Multifunction PrintersPosted By : Ken Colburn of Data Doctors on August 11, 2005
I am looking for a multi-purpose printer (fax scanner copier), reliable, not out of date and something my kids can use for school. Hate Lexmark. What's your recommendation?
This question was answered on August 11, 2005. Much of the information contained herein may have changed since posting.
When it comes to the all-in-one multi-function solutions for printing, faxing, scanning and copying, the concept sounds very enticing, but the execution and the long term usefulness is not what you may be expecting.
It’s one of those “great when they work and a nightmare when they don’t” technologies.
The space savings from these devices is very attractive, but for the most part (regardless of the brand), these devices perform all the functions adequately but rarely do any of them very well.
For instance, print speed and photo quality may be sub-standard in order to get the product to market at a lower price or the scanning quality is very poor because it tends to be the least used of the functions.
My biggest problem with these devices is the accompanying software that’s required to be installed and always running for everything to work the way it was designed in the laboratory.
All too often, this “bloat-ware” causes performance issues for the computer and can conflict with other programs that are trying to run in the background as well (NEVER install one of these devices if you are experiencing problems with your system.)
By default, these devices install software that requires constant contact with the device so that it can auto-launch the associated program when you hit any of the buttons on the unit.
Though the software has improved dramatically over the years, it’s still not something that I like to have stealing resources from Windows just so you can hit a button to start scanning on those rare occasions you need to...
There are also potential service issues down the road when one of the functions stops working and the cost of repairing it isn’t cost effective (which is often times the case).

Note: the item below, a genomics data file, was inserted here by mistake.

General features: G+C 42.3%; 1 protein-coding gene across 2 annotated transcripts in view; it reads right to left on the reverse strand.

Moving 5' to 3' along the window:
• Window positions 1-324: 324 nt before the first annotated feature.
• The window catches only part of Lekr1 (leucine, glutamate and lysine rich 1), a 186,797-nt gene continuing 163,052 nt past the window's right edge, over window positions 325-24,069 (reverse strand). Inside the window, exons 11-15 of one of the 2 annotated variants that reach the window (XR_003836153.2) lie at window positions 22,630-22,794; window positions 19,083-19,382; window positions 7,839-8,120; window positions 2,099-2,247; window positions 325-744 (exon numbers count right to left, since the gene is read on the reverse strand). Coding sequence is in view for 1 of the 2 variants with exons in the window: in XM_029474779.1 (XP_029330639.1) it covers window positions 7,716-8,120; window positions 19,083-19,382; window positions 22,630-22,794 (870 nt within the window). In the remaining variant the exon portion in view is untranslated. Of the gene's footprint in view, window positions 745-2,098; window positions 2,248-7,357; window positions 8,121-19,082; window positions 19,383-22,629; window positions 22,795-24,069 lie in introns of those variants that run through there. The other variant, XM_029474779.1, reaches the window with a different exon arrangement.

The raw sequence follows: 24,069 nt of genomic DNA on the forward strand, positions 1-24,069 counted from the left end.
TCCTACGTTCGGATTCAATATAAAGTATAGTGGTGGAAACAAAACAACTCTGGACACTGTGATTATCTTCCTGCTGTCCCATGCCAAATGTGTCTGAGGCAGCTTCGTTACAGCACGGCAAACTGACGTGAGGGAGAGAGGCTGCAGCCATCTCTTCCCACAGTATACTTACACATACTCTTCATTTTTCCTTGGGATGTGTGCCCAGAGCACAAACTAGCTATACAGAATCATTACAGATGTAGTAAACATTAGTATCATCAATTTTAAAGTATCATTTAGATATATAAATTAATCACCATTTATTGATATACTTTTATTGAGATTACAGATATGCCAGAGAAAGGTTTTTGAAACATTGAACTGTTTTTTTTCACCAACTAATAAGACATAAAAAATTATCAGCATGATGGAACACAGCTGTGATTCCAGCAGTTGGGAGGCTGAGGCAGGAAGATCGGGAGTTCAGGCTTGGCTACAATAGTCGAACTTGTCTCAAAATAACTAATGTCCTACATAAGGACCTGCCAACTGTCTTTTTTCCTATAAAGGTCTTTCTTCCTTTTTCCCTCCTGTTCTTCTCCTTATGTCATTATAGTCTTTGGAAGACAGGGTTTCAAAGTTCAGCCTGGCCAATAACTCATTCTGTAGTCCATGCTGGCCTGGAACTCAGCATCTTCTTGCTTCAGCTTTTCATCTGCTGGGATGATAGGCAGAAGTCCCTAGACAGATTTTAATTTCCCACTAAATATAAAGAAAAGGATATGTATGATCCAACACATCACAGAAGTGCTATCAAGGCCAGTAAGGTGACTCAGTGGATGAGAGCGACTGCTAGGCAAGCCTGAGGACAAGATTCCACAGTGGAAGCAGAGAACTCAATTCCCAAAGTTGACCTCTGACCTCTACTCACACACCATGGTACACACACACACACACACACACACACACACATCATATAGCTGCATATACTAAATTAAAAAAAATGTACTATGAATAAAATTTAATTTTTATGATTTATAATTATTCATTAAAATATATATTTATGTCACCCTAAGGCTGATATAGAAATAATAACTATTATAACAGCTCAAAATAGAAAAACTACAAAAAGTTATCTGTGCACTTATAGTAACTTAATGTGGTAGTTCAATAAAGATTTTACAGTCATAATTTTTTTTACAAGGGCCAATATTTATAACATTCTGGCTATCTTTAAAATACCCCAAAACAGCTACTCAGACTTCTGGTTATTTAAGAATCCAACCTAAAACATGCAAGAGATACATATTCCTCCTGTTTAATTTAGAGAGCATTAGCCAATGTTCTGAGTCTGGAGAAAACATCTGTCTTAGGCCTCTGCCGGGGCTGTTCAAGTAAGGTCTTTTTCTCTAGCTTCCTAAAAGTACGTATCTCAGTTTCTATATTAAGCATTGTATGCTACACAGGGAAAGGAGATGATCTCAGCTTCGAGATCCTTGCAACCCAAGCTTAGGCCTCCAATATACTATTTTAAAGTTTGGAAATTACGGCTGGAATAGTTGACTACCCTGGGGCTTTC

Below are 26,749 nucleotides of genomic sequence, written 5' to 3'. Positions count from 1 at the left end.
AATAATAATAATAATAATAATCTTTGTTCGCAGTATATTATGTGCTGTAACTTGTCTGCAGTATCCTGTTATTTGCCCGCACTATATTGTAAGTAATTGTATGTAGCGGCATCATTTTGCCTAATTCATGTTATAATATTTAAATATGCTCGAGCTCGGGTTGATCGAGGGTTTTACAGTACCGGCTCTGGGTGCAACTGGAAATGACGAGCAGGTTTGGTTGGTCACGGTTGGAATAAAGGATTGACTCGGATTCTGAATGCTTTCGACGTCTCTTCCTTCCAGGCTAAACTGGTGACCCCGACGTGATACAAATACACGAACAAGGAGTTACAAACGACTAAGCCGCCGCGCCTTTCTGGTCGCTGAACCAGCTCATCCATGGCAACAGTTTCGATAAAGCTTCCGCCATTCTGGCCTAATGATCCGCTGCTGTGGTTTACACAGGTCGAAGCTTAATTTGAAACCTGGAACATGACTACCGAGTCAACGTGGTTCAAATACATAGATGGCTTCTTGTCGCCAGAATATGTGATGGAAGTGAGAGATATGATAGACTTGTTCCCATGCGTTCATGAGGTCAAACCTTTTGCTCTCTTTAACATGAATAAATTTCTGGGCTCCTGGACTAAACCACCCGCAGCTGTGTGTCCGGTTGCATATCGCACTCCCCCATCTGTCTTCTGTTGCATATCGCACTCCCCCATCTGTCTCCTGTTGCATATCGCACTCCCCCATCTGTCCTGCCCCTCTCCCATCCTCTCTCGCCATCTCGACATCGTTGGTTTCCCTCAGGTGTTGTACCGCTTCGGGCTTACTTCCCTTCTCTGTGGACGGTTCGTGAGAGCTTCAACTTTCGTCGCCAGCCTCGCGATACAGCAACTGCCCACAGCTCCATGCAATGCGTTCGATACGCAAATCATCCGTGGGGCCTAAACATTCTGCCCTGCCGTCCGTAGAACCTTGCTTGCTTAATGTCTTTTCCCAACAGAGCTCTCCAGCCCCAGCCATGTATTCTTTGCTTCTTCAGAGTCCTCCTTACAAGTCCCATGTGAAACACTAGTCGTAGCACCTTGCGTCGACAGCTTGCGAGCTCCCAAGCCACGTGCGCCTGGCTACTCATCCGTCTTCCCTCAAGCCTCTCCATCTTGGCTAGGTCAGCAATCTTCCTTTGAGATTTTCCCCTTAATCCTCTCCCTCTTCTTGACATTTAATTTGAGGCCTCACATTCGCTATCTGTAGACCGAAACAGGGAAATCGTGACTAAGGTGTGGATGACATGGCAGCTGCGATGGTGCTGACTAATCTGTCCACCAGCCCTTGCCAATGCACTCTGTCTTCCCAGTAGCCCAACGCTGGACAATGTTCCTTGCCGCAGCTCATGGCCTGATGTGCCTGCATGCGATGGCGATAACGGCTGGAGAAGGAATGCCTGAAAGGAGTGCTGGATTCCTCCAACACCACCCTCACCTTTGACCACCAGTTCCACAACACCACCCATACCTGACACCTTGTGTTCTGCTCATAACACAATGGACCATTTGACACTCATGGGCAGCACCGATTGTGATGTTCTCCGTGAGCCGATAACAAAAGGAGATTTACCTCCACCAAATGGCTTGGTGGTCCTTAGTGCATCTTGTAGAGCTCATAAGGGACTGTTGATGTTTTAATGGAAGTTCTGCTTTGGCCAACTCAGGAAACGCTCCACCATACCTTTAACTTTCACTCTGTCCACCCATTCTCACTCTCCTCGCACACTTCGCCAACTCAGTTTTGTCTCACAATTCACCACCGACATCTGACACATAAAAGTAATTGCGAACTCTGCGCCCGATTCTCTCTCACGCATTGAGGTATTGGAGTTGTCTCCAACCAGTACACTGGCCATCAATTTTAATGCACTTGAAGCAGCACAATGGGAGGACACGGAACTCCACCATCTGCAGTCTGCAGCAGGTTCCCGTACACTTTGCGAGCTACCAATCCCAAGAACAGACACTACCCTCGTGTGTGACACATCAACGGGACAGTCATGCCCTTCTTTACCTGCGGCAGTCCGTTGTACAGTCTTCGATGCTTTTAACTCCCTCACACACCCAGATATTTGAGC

Very few of the folks that I have assisted with these devices ever use all of the functions on a regular basis either The copier and the printer usually are the most commonly used functions, with faxing and scanning being used on occasion, if ever (Make sure you have a phone line near the intended location if you intend to use the fax portion.)
During the installation of the software, see if a “custom” option is available to limit what gets installed automatically.
Rather than pushing a button to launch a software program, open the associated program manually when you need it, then push the button so you can reserve valuable resources in your operating system.
As far as the best solution for your use, you must do the homework to understand the strengths and weaknesses of the devices in your price range
Hewlett Packard (HP) has the longest track record in this segment and is usually a good bet, although specific models in other brands are also getting very high review marks.
In general, stay away from the entry level products (lowest price) and be sure you understand what is covered in any extended warranties that are shoved in your face (none of them cover software issues).
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Posted by Ken Colburn of Data Doctors on August 11, 2005